The Bigger Picture
I'm an editor and word dithering is important to me. I think we ought to take the time to get the words right, because words should represent what we really mean to say. We need to listen to each other and change our minds every now and then about the words we print in our books of Resolutions and Discipline. I'm glad our doctrines are living documents that stretch and grow and change with the growing pains of our church. But is a committee of 1000 members the best way to get this done?
General Conference 2008, held in Fort Worth, Texas, was a world-parish gathering, a sight to behold. Nearly a third of our United Methodist elected delegates now come from churches outside the United States. What an opportunity to share our faith and understand what God is doing in one another's lives! And that happened—at dinner, in hotel lobbies, and for brief interludes during breaks.
During plenary sessions, however, in which delegates spent most of their time, they dithered over words—and English words at that, which perplexed delegates who spoke other languages. One French speaker declared that he didn't really care if the word used in the petition in question was "shall" or "will." It was basically the same in French.
Now consider the bigger picture. Delegates from Zimbabwe were deeply worried about their families, their churches, and their country. They left home not knowing what would happen in their absence, as the recent national election results did not go the way the ruling political party favored, and that will mean potentially life-threatening trouble for the whole country. Inflation is already through the treetops, and hunger is a constant companion for many in Zimbabwe.
The delegates from the Philippines received news just before they left home that one of their deaconesses, 26-year old Elisa Pera, was killed in what appeared to be a military operation in a remote village. She was answering her call to serve among the poor and oppressed.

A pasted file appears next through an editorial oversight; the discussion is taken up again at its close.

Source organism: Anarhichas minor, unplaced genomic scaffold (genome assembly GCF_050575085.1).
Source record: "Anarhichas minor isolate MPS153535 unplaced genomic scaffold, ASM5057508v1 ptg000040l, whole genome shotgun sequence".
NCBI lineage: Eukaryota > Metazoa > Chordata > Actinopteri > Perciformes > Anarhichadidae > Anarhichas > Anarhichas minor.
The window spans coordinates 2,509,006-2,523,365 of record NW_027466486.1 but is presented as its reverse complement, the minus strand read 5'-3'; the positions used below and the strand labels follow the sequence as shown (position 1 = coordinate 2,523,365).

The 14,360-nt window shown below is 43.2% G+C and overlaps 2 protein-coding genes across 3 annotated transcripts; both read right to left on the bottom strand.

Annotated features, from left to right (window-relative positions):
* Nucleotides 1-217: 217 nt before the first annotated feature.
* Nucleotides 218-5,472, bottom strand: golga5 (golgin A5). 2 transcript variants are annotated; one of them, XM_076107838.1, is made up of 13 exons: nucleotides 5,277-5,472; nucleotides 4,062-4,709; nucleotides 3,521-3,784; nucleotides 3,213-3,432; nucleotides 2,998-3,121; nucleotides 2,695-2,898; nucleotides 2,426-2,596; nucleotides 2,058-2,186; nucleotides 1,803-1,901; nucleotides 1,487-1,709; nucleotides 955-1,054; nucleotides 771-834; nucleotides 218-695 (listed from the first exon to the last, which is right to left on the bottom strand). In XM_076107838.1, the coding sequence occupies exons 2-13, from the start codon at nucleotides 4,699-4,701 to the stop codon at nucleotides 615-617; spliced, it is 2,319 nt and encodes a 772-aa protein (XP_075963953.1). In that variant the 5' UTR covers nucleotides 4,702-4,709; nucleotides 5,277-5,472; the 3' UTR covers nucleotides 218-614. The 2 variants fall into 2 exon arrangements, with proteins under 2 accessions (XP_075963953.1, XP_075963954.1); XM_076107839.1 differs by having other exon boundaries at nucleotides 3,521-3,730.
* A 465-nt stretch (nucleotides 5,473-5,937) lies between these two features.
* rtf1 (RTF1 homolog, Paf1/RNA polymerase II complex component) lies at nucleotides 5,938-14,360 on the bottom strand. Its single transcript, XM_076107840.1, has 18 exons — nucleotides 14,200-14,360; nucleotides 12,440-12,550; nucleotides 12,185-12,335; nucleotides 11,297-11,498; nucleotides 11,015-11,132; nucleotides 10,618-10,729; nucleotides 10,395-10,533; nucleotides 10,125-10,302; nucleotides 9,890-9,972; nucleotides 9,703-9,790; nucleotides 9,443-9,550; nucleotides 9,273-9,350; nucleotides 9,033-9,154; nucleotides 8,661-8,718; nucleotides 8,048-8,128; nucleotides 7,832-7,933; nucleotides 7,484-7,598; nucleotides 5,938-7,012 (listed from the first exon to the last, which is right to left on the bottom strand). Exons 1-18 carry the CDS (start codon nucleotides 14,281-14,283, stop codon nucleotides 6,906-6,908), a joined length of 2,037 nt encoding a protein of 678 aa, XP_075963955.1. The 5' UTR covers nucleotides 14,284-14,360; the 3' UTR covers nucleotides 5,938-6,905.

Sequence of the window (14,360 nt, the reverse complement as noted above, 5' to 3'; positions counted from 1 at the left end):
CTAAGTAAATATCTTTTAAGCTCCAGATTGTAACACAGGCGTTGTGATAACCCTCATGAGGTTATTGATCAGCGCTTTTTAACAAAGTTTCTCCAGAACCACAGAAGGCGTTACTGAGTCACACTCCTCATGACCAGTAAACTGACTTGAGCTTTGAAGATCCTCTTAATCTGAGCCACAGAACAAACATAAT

The D.R. Congo, Liberia, and Sierra Leone delegates were all survivors of horrible civil wars. They lost friends and family members and many fled their homes. Their communities face great shortages of medicine, food, schools, equipment, roads, and security.
Bishop Mawia from Myanmar learned just after General Conference that flooding in the low-lying delta region of his home country had killed a hundred thousand people and left millions homeless.
After spending so much time, effort, and money to gather the United Methodist family, we might ask ourselves if word dithering is the best use of our time. But perfecting the books is what the US church does at this quadrennial legislative gathering. In light of what is becoming an increasingly international gathering, we could devote some creative energy to finding another way to perfect the words and use our "face-time" to support one another, assess the state of our whole communion, and try to discern where God is leading us in the next phase of our ministries. Following Jesus, we could end up anywhere—and everywhere.
Christie R. House
Date posted: Jun 29, 2008